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New avenues for influenza control suggested by identification of an enzyme that plays a crucial role in resistance to the infection

Date:
January 15, 2014
Source:
McGill University
Summary:
Researchers have identified an enzyme, cIAP2 that helps the lungs protect themselves from the flu by giving them the ability to resist tissue damage.

Lung tissue from cIAP2-deficient mice showing effects on epithelial cells of influenza infection.
Credit: Claudia Champagne, McGill University

McGill researchers, led by Dr. Maya Saleh of the Department of Medicine, have identified an enzyme, cIAP2 that helps the lungs protect themselves from the flu by giving them the ability to resist tissue damage. "It's a discovery that offers exciting new avenues for controlling influenza, since until now attempts to target the virus itself have proven challenging, especially in the face of emerging new strains of the virus," says Saleh, who is also a researcher at the Research Institute of the McGill University Health Centre (RI-MUHC). "The results from our study now suggest that one effective way of countering influenza infections may instead be offered by enhancing the body's resistance to the virus."

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Like many other battles, fighting the flu is a combination of both control and defense.

On the one hand, on the control end of the process, our immune system comes into play to prevent the virus from replicating inside our cells, and attacking with increasing strength. At the same time, on the defensive side, our bodies need to actively resist the destruction and harmful cell death that is caused by the virus.

By investigating the role played by cIAP2 in mice with the H1N1 influenza A virus, what Saleh and her team discovered was that the enzyme is necessary to control the nature of cell death during influenza infection. They found that cIAP2, which functions by modifying and activating survival factors in the cell, steers the body away from an inflammatory and auto-destructive process known as necrotic death. The enzyme is, in effect, a gatekeeper of cell death.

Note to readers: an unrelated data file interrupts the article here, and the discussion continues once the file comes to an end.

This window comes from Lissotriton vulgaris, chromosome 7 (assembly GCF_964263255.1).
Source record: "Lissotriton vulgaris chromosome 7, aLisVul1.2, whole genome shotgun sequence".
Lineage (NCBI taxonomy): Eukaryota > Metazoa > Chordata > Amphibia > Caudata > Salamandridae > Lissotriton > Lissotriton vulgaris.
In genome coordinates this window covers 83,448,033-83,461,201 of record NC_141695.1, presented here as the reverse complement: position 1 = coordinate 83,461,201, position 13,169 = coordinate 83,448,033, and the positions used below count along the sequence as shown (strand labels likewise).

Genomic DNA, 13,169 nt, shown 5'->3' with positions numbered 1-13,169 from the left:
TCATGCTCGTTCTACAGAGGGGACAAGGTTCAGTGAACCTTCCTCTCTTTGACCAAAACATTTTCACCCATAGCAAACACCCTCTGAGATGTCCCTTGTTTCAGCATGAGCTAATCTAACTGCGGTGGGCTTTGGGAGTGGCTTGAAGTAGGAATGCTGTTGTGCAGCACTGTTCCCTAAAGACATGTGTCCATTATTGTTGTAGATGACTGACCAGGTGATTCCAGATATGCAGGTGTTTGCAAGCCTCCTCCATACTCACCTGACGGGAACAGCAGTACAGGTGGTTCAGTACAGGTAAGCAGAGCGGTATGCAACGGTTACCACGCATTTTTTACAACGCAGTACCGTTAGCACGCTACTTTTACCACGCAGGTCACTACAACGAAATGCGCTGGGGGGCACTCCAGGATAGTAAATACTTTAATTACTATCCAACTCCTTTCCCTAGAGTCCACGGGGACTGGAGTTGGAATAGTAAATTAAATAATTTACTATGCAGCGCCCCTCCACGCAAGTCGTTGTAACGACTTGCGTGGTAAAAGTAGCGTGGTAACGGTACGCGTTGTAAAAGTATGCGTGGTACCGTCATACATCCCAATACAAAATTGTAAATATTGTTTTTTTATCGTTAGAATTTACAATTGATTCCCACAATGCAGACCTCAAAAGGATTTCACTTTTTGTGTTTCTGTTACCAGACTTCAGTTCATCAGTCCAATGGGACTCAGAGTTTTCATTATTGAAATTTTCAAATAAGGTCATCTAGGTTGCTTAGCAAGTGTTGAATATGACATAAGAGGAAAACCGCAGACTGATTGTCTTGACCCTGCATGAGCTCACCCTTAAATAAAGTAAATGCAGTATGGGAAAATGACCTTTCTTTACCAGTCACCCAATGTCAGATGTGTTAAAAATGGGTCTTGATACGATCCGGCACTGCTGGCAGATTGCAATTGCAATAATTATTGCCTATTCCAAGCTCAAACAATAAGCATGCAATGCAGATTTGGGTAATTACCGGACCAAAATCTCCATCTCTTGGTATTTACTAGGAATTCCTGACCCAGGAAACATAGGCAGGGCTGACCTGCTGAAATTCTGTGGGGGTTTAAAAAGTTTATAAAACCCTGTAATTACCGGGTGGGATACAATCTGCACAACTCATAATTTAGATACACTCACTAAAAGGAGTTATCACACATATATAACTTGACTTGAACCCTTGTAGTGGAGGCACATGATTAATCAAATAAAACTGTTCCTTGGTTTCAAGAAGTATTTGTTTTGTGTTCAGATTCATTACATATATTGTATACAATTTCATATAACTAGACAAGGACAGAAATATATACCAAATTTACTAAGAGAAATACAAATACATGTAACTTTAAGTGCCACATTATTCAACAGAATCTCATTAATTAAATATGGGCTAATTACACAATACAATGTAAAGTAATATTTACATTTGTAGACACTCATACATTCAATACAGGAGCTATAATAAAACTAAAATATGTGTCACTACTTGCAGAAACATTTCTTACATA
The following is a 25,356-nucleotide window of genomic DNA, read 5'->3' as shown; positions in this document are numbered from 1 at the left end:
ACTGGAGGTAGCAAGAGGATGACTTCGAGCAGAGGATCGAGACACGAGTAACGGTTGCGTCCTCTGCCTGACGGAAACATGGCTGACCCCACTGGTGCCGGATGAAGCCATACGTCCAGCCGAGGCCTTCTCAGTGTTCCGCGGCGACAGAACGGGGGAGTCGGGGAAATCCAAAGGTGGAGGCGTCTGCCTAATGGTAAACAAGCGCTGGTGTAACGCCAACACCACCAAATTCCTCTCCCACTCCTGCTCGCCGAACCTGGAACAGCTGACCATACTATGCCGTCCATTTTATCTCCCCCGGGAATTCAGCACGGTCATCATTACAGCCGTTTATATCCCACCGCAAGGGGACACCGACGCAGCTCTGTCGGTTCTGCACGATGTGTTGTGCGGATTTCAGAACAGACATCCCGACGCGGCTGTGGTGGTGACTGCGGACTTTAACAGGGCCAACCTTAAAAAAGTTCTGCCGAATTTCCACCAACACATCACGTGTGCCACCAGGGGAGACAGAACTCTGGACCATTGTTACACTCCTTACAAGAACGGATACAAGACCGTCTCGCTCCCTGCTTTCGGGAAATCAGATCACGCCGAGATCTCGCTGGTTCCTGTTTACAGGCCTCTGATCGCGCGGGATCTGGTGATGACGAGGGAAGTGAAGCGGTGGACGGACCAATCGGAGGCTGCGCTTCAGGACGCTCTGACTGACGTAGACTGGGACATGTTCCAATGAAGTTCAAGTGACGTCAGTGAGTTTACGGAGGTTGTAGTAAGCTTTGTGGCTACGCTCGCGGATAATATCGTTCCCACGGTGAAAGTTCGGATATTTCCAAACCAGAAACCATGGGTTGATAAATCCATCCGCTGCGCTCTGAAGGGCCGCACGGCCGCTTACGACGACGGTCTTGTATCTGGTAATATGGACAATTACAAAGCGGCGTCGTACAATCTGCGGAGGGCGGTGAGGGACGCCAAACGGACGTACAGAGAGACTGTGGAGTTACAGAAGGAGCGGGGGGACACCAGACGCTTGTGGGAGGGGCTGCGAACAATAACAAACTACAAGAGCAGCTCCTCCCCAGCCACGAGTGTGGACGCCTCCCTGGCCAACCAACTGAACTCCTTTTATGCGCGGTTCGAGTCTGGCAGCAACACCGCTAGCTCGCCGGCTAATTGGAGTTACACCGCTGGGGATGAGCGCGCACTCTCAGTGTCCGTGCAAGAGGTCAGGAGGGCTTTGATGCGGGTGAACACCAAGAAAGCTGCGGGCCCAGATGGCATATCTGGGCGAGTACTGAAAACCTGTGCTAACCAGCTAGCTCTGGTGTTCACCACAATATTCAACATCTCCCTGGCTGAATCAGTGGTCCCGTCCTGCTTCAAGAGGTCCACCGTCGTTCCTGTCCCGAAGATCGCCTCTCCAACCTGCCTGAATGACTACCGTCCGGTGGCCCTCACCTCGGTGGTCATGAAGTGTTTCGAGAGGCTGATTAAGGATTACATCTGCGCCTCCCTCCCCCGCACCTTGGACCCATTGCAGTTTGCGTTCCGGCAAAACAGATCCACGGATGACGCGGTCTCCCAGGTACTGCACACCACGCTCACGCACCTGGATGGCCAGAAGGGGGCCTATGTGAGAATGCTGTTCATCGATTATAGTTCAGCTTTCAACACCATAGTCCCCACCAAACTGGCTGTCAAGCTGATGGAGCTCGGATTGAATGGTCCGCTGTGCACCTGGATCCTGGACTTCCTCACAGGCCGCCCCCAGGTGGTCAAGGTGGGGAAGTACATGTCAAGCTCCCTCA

In its absence, the same factors that depend on cIAP2 to keep the cell alive, reveal a destructive side and induce a harmful form of cell death. cIAP2 therefore not only protects the infected cells from dying in such a manner, but also protects uninfected neighbouring cells in the same tissue. By doing so, this enzyme increases the resistance of the lung to influenza infection and associated pathology.

The researchers believe that the identification of this pathway of resistance to flu opens a number of avenues for future drug development. Ian Rodrigue-Gervais is a post-doctoral fellow in Prof. Saleh's lab and one of the authors on the paper. According to him, what is truly exciting about this discovery is that it suggests that it may be possible to suppress features of flu-inflicted tissue injury. "What we saw in this study is that if the enzyme cIAP2 is present, the host can better tolerate the infection and then reduce the illness."


Story Source:

The above story is based on materials provided by McGill University. Note: Materials may be edited for content and length.


Journal Reference:

  1. Ian Gaël Rodrigue-Gervais, Katherine Labbé, Maryse Dagenais, Jeremy Dupaul-Chicoine, Claudia Champagne, Alexandre Morizot, Alexander Skeldon, Erik L. Brincks, Silvia M. Vidal, Thomas S. Griffith, Maya Saleh. Cellular Inhibitor of Apoptosis Protein cIAP2 Protects against Pulmonary Tissue Necrosis during Influenza Virus Infection to Promote Host Survival. Cell Host & Microbe, 2014; 15 (1): 23 DOI: 10.1016/j.chom.2013.12.003

Cite This Page:

McGill University. "New avenues for influenza control suggested by identification of an enzyme that plays a crucial role in resistance to the infection." ScienceDaily. ScienceDaily, 15 January 2014. <www.sciencedaily.com/releases/2014/01/140115172623.htm>.
McGill University. (2014, January 15). New avenues for influenza control suggested by identification of an enzyme that plays a crucial role in resistance to the infection. ScienceDaily. Retrieved December 21, 2014 from www.sciencedaily.com/releases/2014/01/140115172623.htm
McGill University. "New avenues for influenza control suggested by identification of an enzyme that plays a crucial role in resistance to the infection." ScienceDaily. www.sciencedaily.com/releases/2014/01/140115172623.htm (accessed December 21, 2014).

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